Don't forget to pack your manners.
Summer is the busiest time of year for travelers across the globe, and this year an estimated 246 million passengers are taking to the skies, according to the Airlines for America.
Travelers are eager to get to their destinations, potentially leading to some unpleasant interactions — and even a rethinking of the state of society. These days, a fear of flying can be caused simply by anxiety about what might happen during your flight, whether that's encountering a sick passenger, losing your luggage, being surrounded by intoxicated seatmates, fighting with flight attendants, or encountering the dreaded seat-kicker.
The news is riddled with people losing their minds and manners on planes, and we really need to get it together. Here are some basic plane etiquette guidelines to at least ensure that you aren't the problem on your next flight.
Being aware of your surroundings can help speed up the security and boarding process. Put down your phone, and stay alert so the security lines and boarding areas keep moving. This also means knowing when to chug your water bottle before security and taking out all electronic devices and liquids.
Be seat savvy.
As seats get smaller, it's easy to feel territorial of what little space you’re allotted — and to even try to claim just a bit more. But remember that everyone else on the plane probably feels the same, and doesn't need you encroaching on their own little plane world.
On airlines with open seating policies (like Southwest) it may not always be practical to save seats for your travel buddies. Families with young children should be seated together for everyone’s sake. And if flight attendants ask you to move to accommodate a family or passenger with specific needs, try to be considerate.
If you're lucky enough to be in an aisle or window seat, you do not get two armrests. Those two middle armrests are for the middle seat, period.
To recline or not recline, is this still a question? Yes, and rightfully so. There's a lot to debate here, but here's a general rule. On short flights of four hours or less, keep your seat upright. On longer or overnight flights, reclining is part of the deal — but always do so smoothly and don't just throw your seat back into the face of the person behind you. And put that seat up for meal service, it's just common courtesy.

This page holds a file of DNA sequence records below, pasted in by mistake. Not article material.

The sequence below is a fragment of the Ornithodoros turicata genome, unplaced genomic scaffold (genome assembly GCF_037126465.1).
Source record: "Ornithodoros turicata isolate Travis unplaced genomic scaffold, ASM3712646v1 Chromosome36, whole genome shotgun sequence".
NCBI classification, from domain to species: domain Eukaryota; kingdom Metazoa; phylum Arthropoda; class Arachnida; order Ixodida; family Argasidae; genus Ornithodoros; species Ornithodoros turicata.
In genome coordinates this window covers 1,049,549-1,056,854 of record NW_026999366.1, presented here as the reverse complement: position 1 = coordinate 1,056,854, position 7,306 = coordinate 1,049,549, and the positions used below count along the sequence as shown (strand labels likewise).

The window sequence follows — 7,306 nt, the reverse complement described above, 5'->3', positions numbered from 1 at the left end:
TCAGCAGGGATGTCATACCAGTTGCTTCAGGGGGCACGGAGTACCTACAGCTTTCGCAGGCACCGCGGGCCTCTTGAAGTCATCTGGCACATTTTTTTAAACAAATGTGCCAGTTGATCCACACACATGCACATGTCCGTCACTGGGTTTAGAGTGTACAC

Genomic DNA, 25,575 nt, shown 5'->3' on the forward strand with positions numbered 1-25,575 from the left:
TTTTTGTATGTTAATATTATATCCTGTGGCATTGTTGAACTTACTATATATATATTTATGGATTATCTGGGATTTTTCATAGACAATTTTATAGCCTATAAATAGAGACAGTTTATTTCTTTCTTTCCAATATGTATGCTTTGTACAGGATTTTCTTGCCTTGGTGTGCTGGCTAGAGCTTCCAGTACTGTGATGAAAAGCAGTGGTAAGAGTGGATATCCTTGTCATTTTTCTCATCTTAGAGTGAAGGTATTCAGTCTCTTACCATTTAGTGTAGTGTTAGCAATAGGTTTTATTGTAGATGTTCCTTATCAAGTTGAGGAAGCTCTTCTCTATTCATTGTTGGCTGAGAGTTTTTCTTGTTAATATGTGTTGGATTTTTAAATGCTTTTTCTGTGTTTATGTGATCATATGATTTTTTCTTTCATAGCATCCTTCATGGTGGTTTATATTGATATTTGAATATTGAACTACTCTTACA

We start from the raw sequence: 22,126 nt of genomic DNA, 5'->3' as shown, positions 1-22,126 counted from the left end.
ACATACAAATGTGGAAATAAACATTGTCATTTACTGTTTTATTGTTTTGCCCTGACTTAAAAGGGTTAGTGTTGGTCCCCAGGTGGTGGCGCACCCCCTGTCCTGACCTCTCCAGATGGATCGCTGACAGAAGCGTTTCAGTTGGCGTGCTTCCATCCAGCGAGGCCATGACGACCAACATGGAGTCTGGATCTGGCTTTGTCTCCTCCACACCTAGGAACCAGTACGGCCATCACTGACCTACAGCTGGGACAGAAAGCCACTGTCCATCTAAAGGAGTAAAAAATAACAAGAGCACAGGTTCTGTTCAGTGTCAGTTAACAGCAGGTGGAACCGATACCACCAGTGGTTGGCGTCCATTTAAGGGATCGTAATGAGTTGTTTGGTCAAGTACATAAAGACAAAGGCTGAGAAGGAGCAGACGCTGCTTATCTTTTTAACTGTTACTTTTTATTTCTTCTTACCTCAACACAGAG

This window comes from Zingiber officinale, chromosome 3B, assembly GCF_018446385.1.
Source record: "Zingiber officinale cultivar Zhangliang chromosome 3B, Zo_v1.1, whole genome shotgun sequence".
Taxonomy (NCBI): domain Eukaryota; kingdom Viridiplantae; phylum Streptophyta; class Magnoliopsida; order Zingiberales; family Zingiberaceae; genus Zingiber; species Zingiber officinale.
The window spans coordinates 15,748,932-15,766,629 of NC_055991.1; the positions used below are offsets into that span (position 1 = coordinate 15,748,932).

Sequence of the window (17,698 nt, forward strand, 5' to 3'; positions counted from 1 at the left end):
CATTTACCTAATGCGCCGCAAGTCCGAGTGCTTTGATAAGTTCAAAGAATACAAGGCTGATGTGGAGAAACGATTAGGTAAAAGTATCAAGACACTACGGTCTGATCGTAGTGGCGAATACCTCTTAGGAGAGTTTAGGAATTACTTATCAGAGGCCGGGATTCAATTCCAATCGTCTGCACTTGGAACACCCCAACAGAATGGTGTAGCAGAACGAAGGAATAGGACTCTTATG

Flying as a family? Always try to keep the kids close. Sit next to kids under the age of 10 to keep an eye on any bad behavior — like kicking the back of the seat.
No one likes a seat-kicker. And no one likes the parent who won't do anything about their seat-kicking kid, either.
Know what not to do.
In confined spaces, any irritant to the senses can spiral quickly into chaos. Smells are a huge cause for commotion.
If the flight occurs during a mealtime considering adjusting to eat prior or post flight or bring food that is low on the odor scale. A juicy fast food burger and fries can seem enticing to you, but smelly food — even the delicious kind — is rarely enjoyed by your fellow passengers. Bringing odorless or low-odor foods won’t cause people to roll their eyes or worse GAG around you.
Don’t be chatty to an unwilling listener. Pay attention to cues like monosyllabic responses or never asking any questions in return. And if your seatmate puts their headphones on, don't take it personally — consider it an opportunity to get in some reading or catch a movie on the in-flight entertainment system.
If you have an early morning or late night flight, try to be considerate of talking and noise to those who may want to sleep around you.
Hygiene is huge.
Being clean and fresh for a flight is an underrated but polite service to your fellow passengers. But hygiene should be done before a flight, not during: Clipping your nails or toenails on the tray table in front of you is not acceptable. Painting your nails is also a big no for in-flight entertainment. In fact, just plan to keep your feet covered for the duration of the flight. Your seat is not your personal salon chair.
Be courteous of time spent in the lavatory. When you'll have to get up from a middle or window seat, consider your seatmates and try to plan around meal service and sleeping. Get up and stretch your legs and use the restroom when it's not a hassle to everyone around you.
Mind your business.
There is no worse place to get in a fight than on an airplane. Even in a bad situation, it's important to try to remain calm and rational.
Say the person behind you keeps jabbing at the seatback screen while you're trying to sleep. Will it help to turn around and tell them off? It won't. If there's an incident during your flight, first stay calm. Second keep out of it if you can, and let the flight crew handle the situation. Whether it’s an argument or physical altercation, the first answer is not to whip out your phone and record the moment.